The next paragraph began: "Coburn, whose Web site says he is a doctor specializing in family medicine, obstetrics and allergies . . . ." The Web site attribution of such an easily confirmed fact seems intended to cast doubt on the senator's medical credentials. Would you report, "Sen. Barack Obama's Web site says he attended Harvard Law School"?

-- Philip Evans

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From: LindyBill6/10/2007 7:22:53 AM
   of 755803
The Political Economy of Immigration

By George Borjas

There's been remarkably little research about what determines the shape of U.S. immigration policy. An important exception is the work of my Harvard colleague Claudia Goldin. Claudia looked at the factors that influenced how House members voted on a bill mandating a literacy test for immigrants in 1915. She found that economic factors helped determine how particular Congressmen voted: if wages were growing slowly in his district, the Congressman was more likely to vote for immigration restrictions.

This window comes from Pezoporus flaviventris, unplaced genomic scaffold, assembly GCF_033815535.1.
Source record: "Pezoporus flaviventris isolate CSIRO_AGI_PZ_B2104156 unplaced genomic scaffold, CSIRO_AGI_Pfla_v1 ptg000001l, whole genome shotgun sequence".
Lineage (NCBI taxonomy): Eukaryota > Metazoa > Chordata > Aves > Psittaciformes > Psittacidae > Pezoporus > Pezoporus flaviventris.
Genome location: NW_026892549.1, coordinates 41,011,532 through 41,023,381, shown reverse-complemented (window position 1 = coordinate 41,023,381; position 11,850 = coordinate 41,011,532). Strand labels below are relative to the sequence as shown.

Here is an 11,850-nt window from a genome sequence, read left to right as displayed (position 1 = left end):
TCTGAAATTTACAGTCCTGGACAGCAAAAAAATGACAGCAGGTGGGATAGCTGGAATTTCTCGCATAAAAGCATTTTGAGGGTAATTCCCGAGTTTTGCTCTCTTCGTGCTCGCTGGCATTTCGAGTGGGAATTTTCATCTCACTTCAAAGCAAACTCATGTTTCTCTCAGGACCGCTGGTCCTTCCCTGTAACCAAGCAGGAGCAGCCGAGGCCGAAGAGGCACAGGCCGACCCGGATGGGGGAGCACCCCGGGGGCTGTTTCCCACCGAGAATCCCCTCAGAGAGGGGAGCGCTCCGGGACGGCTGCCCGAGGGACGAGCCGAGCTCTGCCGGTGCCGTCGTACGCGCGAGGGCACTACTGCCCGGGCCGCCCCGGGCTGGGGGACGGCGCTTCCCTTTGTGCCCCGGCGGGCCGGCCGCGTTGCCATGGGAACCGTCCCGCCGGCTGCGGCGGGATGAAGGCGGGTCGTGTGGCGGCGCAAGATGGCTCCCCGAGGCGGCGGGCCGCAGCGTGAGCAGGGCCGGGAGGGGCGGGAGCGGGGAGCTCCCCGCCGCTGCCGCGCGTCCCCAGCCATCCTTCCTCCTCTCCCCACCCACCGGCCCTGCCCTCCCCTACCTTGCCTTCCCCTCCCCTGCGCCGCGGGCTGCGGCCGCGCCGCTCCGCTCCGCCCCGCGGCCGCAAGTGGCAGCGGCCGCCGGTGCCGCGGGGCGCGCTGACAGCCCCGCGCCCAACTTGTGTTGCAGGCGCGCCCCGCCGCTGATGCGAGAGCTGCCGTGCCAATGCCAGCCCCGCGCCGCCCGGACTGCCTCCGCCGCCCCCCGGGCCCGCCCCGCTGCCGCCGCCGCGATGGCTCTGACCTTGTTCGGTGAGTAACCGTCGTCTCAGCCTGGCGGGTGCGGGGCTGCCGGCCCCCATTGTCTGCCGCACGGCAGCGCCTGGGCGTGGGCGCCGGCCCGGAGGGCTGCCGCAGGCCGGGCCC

This has me wondering: How in the world can one explain last Thursday's collapse of the "comprehensive immigration reform" legislation. How could a bill with such intrinsic liabilities get so far in the pipeline and collapse so quickly? Why did President Bush decide to alienate and, at least once, even publicly insult a big chunk of his dwindling base? Why did so many Republican senators follow the President down a path that so clearly antagonized many of their constituents? Why did so few Democratic senators defend the economic concerns the labor movement raised about the guest worker program? What cost-benefit calculation could have led these legislators to adopt the positions they adopted? Or translated into economics jargon: what kind of regression could we possibly run that would provide a sensible explanation of what we have seen?